The sandpaper numerals are taught by the way of a Three Period Lesson. Montessori teachers use the term three period lesson so often it becomes second nature. We forget that there are others who may not understand what a three period lesson is. So now, before we get any further into introducing sand paper numerals, it is a perfect time to review the concept of a three-period lesson.
The three-period lesson is a fundamental approach to introducing a new concept (not just vocabulary) to children. It is used to move the child from basic understanding to mastery.
The Three-Period Lesson:
This time, I will use the sandpaper numerals – numbers 1, 2 and 3. With the sandpaper numerals, it is imperative that the child traces the numbers in all three stages as s/he is building a kinaesthetic memory of the number shape.
Period 1: Introduction (This is…)
During the first period, it is important to always isolate the desired object. Pick up the sandpaper – number 1. Say (while tracing) to the child “This is one..one.” Set it down and move it out of the way. Pick up the sandpaper – number 2 and say to the child “This is two…two”. Repeat same process with the sandpaper – number 3. It is always good to repeat the words several times while pointing to the appropriate item or card. Letting the child handle the Montessori materials is also a good idea. There is no need to rush; there is beauty in the calm serenity of the lesson.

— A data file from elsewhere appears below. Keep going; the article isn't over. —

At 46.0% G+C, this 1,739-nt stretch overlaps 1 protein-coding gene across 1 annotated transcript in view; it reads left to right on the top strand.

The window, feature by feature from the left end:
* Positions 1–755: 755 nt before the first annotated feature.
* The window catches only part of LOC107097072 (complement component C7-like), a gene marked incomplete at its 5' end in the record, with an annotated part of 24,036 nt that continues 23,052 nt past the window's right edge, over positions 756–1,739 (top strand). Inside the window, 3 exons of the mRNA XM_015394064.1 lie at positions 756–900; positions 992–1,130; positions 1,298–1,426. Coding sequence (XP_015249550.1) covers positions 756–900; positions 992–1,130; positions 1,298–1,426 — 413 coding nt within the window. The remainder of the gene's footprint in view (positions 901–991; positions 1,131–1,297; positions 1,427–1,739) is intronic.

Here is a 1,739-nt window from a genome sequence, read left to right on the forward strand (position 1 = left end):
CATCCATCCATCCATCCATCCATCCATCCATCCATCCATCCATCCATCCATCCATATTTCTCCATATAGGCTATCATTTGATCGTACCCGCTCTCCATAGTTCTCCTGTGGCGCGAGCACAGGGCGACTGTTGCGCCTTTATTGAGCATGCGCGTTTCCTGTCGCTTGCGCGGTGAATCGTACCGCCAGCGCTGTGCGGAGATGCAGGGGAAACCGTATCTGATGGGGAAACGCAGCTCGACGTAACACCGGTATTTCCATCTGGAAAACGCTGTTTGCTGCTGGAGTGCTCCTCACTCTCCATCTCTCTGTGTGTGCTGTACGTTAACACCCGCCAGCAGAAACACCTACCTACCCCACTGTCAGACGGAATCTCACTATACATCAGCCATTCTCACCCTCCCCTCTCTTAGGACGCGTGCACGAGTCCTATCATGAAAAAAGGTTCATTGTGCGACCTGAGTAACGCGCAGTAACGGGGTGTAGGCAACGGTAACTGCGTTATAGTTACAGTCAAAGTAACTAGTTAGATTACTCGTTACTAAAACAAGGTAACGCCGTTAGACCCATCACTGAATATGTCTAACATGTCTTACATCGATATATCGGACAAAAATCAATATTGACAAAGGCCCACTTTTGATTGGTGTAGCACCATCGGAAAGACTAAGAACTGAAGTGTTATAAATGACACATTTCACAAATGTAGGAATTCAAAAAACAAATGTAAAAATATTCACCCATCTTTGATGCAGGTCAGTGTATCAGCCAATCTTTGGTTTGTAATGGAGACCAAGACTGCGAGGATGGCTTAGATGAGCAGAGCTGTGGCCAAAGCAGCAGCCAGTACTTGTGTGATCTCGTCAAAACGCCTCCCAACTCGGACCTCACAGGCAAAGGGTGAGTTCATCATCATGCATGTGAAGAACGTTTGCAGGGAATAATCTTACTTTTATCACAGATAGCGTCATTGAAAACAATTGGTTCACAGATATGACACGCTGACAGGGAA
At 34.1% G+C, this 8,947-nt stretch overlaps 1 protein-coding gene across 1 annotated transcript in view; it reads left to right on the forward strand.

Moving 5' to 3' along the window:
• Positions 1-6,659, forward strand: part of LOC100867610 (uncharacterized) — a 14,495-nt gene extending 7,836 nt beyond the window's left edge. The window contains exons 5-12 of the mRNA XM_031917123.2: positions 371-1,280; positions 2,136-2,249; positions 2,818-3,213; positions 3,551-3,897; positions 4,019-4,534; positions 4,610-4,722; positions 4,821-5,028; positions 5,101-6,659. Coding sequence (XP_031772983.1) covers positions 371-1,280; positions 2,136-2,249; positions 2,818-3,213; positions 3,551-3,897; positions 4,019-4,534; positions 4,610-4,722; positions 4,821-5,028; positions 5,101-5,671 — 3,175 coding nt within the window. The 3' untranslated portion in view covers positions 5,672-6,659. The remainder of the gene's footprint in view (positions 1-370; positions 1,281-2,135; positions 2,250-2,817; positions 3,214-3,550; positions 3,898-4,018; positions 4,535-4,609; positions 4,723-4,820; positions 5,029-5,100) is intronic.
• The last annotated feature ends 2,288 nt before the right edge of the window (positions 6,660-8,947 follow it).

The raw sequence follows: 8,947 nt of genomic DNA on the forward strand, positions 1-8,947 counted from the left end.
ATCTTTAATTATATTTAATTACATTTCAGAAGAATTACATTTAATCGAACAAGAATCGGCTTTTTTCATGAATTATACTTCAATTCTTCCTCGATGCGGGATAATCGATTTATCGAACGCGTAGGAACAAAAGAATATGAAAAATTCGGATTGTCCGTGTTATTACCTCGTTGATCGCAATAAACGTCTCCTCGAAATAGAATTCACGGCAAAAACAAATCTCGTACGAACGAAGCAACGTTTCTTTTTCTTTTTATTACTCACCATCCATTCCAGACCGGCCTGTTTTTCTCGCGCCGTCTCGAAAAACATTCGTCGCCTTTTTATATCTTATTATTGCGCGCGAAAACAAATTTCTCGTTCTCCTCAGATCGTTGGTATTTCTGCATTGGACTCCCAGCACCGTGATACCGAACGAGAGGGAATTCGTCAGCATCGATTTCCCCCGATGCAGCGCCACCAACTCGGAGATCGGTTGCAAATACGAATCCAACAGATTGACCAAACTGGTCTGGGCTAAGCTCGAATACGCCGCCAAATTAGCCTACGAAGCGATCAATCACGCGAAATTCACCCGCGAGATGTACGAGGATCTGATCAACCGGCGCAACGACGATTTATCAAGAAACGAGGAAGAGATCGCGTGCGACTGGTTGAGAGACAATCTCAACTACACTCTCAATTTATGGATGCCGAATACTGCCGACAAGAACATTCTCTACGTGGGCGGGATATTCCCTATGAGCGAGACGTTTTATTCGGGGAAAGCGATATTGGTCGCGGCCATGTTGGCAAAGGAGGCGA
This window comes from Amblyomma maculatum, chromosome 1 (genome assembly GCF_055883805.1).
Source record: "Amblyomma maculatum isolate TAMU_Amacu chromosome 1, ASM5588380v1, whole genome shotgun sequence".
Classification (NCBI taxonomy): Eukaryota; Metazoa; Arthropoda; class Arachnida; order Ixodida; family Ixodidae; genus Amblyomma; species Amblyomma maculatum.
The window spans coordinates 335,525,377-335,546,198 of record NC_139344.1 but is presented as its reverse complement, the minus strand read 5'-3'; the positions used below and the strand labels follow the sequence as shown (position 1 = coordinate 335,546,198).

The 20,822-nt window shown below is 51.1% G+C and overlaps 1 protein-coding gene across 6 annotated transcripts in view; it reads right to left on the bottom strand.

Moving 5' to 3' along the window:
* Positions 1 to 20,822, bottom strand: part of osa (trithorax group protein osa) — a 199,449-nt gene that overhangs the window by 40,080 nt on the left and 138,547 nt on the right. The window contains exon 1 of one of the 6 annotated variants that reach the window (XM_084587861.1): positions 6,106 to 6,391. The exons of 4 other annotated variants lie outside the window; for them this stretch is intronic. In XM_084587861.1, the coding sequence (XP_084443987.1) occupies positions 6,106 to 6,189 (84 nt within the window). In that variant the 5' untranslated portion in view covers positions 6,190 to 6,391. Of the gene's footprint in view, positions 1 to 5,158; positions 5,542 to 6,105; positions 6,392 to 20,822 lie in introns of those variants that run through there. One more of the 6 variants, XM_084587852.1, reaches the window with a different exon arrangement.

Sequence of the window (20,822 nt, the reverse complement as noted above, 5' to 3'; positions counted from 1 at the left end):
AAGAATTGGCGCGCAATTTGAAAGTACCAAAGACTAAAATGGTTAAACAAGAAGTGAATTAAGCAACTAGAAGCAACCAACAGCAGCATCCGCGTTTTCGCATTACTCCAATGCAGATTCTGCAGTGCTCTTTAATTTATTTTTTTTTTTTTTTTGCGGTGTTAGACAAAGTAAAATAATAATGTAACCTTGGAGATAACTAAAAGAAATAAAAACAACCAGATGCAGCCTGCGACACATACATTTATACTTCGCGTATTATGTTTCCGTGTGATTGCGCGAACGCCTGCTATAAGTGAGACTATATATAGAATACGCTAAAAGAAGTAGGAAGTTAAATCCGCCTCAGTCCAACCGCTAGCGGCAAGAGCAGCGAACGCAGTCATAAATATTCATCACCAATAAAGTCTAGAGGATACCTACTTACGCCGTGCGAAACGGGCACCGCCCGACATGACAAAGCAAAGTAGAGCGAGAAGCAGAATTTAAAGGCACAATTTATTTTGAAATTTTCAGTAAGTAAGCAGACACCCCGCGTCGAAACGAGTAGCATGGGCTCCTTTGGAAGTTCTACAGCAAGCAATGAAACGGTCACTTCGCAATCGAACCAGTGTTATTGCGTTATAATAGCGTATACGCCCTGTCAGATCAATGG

Period 2: Association/Recognition (Show me…)
The second period is often a separate lesson, done after the first period lesson. Its purpose is to extend the handling and action presented in the first lesson. It is not a time to ask the child to verbalize the names of the Montessori materials. Unfortunately, most adults want to rush through this period and prematurely ask students to verbally identify materials without enough practice. This is the most critical period and should last the longest.During the second period the Montessori teacher has the opportunity to review and reinforce vocabulary as well as see what connections the child made.
In this lesson, the Montessori teacher calls upon the students to show the appropriate materials. Place sandpaper numerals (1, 2 and 3) on the table. Ask child to trace, or feel the numbers: ”Please trace two. Show me number two.” Repeat the process several times in different contexts. If the child is unable to correctly identify the correct item, return to the period one lesson, stating the word and pointing to the correct item.
Period 3: Recall (What is this…?)
This is the first time the Montessori teacher asks the child to name the object or idea. The teacher should only move to the third period when she is sure that the child will succeed. This may come some time after the second period lesson as mastery often takes time. Since the ultimate goal is to help the child master the information for himself, moving to the third period too soon, puts the teacher into the mode of correcting the child.
In the third period the child is asked: ”Can you trace this number and tell me what it is?”
It is important to understand that the knowledge gained during these lessons becomes the starting point for the child’s next quest for knowledge. Every time a child masters a skill or idea, he or she becomes stronger, more competent and more independent and wants to learn more.